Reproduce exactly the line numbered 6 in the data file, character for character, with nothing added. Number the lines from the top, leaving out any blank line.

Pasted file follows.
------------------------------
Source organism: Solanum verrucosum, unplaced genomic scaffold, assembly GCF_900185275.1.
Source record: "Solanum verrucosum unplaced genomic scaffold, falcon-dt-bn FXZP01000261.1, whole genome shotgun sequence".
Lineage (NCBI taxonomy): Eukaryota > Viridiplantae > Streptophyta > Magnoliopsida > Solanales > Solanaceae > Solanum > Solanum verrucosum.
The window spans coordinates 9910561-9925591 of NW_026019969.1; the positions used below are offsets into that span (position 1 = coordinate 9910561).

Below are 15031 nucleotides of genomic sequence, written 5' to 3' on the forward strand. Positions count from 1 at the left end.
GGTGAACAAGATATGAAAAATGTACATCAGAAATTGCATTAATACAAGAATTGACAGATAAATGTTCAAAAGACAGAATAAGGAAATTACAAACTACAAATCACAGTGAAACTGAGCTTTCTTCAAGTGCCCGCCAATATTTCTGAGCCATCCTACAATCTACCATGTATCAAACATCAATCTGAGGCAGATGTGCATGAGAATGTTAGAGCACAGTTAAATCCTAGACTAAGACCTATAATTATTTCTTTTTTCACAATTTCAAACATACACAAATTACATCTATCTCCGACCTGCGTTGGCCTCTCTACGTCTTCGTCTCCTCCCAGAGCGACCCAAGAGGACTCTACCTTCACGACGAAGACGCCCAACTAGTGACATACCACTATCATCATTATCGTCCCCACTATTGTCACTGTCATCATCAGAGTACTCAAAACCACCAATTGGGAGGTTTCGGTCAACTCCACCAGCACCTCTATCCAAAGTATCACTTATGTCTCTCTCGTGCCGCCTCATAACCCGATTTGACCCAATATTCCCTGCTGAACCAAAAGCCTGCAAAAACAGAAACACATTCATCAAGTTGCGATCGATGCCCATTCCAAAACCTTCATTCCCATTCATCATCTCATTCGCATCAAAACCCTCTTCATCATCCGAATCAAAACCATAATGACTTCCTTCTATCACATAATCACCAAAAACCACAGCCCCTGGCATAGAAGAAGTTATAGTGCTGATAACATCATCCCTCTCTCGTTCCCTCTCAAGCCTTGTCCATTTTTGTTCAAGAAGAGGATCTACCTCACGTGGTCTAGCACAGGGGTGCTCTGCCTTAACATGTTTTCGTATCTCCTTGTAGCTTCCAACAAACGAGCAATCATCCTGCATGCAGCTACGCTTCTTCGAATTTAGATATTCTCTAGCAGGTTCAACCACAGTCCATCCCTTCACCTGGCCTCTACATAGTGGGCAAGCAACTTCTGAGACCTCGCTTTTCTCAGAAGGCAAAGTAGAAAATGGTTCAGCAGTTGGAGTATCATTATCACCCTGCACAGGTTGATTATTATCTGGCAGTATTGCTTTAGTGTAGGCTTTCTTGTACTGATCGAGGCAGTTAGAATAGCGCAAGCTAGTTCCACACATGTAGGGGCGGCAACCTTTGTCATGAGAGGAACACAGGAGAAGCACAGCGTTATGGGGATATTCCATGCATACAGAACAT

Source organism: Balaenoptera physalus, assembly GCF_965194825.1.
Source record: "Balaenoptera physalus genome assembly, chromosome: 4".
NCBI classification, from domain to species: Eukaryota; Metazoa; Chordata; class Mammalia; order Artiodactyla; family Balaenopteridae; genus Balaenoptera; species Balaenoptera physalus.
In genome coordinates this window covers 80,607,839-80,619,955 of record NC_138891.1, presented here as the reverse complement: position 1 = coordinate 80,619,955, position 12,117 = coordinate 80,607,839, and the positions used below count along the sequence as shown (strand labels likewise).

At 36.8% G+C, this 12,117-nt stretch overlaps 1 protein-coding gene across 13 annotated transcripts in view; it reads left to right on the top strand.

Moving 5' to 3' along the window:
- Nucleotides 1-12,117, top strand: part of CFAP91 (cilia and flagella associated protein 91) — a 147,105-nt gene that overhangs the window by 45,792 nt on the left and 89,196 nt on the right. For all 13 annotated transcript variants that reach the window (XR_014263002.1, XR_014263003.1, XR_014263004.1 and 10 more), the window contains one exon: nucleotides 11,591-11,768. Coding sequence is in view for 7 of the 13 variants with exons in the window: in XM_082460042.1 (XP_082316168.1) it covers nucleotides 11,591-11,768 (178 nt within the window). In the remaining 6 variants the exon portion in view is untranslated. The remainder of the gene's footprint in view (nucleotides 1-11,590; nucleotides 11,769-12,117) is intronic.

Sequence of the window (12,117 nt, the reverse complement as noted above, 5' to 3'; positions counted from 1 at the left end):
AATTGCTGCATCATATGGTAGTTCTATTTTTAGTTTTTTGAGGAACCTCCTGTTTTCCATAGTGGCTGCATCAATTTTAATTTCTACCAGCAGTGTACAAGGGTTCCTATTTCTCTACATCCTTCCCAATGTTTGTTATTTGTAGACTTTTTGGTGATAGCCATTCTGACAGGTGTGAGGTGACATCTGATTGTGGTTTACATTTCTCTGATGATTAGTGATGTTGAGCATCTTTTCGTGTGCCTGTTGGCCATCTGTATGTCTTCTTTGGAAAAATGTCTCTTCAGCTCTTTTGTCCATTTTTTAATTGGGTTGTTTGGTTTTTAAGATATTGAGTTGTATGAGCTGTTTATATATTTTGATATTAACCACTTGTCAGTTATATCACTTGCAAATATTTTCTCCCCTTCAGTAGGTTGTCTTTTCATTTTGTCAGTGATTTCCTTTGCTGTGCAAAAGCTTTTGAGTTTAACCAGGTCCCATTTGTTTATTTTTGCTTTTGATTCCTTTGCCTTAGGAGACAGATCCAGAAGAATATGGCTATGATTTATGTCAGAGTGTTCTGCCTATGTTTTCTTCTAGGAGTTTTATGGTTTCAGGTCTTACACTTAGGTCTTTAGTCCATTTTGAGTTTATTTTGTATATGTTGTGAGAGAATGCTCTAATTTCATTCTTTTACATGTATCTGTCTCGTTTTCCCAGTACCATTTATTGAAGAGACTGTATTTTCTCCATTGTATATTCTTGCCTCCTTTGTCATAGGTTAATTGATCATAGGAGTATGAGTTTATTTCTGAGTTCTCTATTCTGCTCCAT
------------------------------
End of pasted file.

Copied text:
GGTGAACAAGATATGAAAAATGTACATCAGAAATTGCATTAATACAAGAATTGACAGATAAATGTTCAAAAGACAGAATAAGGAAATTACAAACTACAAATCACAGTGAAACTGAGCTTTCTTCAAGTGCCCGCCAATATTTCTGAGCCATCCTACAATCTACCATGTATCAAACATCAATCTGAGGCAGATGTGCATGAGAATGTTAGAGCACAGTTAAATCCTAGACTAAGACCTATAATTATTTCTTTTTTCACAATTTCAAACATACACAAATTACATCTATCTCCGACCTGCGTTGGCCTCTCTACGTCTTCGTCTCCTCCCAGAGCGACCCAAGAGGACTCTACCTTCACGACGAAGACGCCCAACTAGTGACATACCACTATCATCATTATCGTCCCCACTATTGTCACTGTCATCATCAGAGTACTCAAAACCACCAATTGGGAGGTTTCGGTCAACTCCACCAGCACCTCTATCCAAAGTATCACTTATGTCTCTCTCGTGCCGCCTCATAACCCGATTTGACCCAATATTCCCTGCTGAACCAAAAGCCTGCAAAAACAGAAACACATTCATCAAGTTGCGATCGATGCCCATTCCAAAACCTTCATTCCCATTCATCATCTCATTCGCATCAAAACCCTCTTCATCATCCGAATCAAAACCATAATGACTTCCTTCTATCACATAATCACCAAAAACCACAGCCCCTGGCATAGAAGAAGTTATAGTGCTGATAACATCATCCCTCTCTCGTTCCCTCTCAAGCCTTGTCCATTTTTGTTCAAGAAGAGGATCTACCTCACGTGGTCTAGCACAGGGGTGCTCTGCCTTAACATGTTTTCGTATCTCCTTGTAGCTTCCAACAAACGAGCAATCATCCTGCATGCAGCTACGCTTCTTCGAATTTAGATATTCTCTAGCAGGTTCAACCACAGTCCATCCCTTCACCTGGCCTCTACATAGTGGGCAAGCAACTTCTGAGACCTCGCTTTTCTCAGAAGGCAAAGTAGAAAATGGTTCAGCAGTTGGAGTATCATTATCACCCTGCACAGGTTGATTATTATCTGGCAGTATTGCTTTAGTGTAGGCTTTCTTGTACTGATCGAGGCAGTTAGAATAGCGCAAGCTAGTTCCACACATGTAGGGGCGGCAACCTTTGTCATGAGAGGAACACAGGAGAAGCACAGCGTTATGGGGATATTCCATGCATACAGAACAT